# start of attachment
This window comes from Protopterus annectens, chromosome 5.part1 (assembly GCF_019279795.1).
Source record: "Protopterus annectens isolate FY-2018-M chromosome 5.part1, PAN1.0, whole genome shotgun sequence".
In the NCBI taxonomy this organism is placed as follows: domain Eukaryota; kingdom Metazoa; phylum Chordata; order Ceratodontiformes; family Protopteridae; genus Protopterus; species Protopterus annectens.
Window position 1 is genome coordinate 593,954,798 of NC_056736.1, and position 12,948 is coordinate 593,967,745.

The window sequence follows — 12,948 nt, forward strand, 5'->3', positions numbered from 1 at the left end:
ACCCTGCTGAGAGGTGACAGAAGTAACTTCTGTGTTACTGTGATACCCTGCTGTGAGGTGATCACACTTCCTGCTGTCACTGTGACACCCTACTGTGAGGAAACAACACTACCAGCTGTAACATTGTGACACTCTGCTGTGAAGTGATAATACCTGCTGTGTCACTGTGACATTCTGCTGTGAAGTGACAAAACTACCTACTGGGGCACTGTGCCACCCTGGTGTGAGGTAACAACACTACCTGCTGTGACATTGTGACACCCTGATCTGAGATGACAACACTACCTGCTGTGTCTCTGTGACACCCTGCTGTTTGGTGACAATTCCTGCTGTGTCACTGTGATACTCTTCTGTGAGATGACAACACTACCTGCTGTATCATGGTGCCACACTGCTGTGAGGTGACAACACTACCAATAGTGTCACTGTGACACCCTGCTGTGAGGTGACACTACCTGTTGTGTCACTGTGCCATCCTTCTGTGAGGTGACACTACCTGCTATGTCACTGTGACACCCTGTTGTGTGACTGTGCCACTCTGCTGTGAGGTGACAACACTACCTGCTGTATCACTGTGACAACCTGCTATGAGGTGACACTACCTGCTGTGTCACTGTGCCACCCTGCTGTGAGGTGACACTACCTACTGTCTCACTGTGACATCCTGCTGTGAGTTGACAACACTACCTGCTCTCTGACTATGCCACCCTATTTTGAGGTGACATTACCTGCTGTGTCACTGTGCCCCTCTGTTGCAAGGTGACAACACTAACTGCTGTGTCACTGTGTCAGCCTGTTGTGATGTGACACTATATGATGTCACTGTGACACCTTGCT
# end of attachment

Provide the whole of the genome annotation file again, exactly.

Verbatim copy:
This window comes from Protopterus annectens, chromosome 5.part1 (assembly GCF_019279795.1).
Source record: "Protopterus annectens isolate FY-2018-M chromosome 5.part1, PAN1.0, whole genome shotgun sequence".
In the NCBI taxonomy this organism is placed as follows: domain Eukaryota; kingdom Metazoa; phylum Chordata; order Ceratodontiformes; family Protopteridae; genus Protopterus; species Protopterus annectens.
Window position 1 is genome coordinate 593,954,798 of NC_056736.1, and position 12,948 is coordinate 593,967,745.

The window sequence follows — 12,948 nt, forward strand, 5'->3', positions numbered from 1 at the left end:
ACCCTGCTGAGAGGTGACAGAAGTAACTTCTGTGTTACTGTGATACCCTGCTGTGAGGTGATCACACTTCCTGCTGTCACTGTGACACCCTACTGTGAGGAAACAACACTACCAGCTGTAACATTGTGACACTCTGCTGTGAAGTGATAATACCTGCTGTGTCACTGTGACATTCTGCTGTGAAGTGACAAAACTACCTACTGGGGCACTGTGCCACCCTGGTGTGAGGTAACAACACTACCTGCTGTGACATTGTGACACCCTGATCTGAGATGACAACACTACCTGCTGTGTCTCTGTGACACCCTGCTGTTTGGTGACAATTCCTGCTGTGTCACTGTGATACTCTTCTGTGAGATGACAACACTACCTGCTGTATCATGGTGCCACACTGCTGTGAGGTGACAACACTACCAATAGTGTCACTGTGACACCCTGCTGTGAGGTGACACTACCTGTTGTGTCACTGTGCCATCCTTCTGTGAGGTGACACTACCTGCTATGTCACTGTGACACCCTGTTGTGTGACTGTGCCACTCTGCTGTGAGGTGACAACACTACCTGCTGTATCACTGTGACAACCTGCTATGAGGTGACACTACCTGCTGTGTCACTGTGCCACCCTGCTGTGAGGTGACACTACCTACTGTCTCACTGTGACATCCTGCTGTGAGTTGACAACACTACCTGCTCTCTGACTATGCCACCCTATTTTGAGGTGACATTACCTGCTGTGTCACTGTGCCCCTCTGTTGCAAGGTGACAACACTAACTGCTGTGTCACTGTGTCAGCCTGTTGTGATGTGACACTATATGATGTCACTGTGACACCTTGCT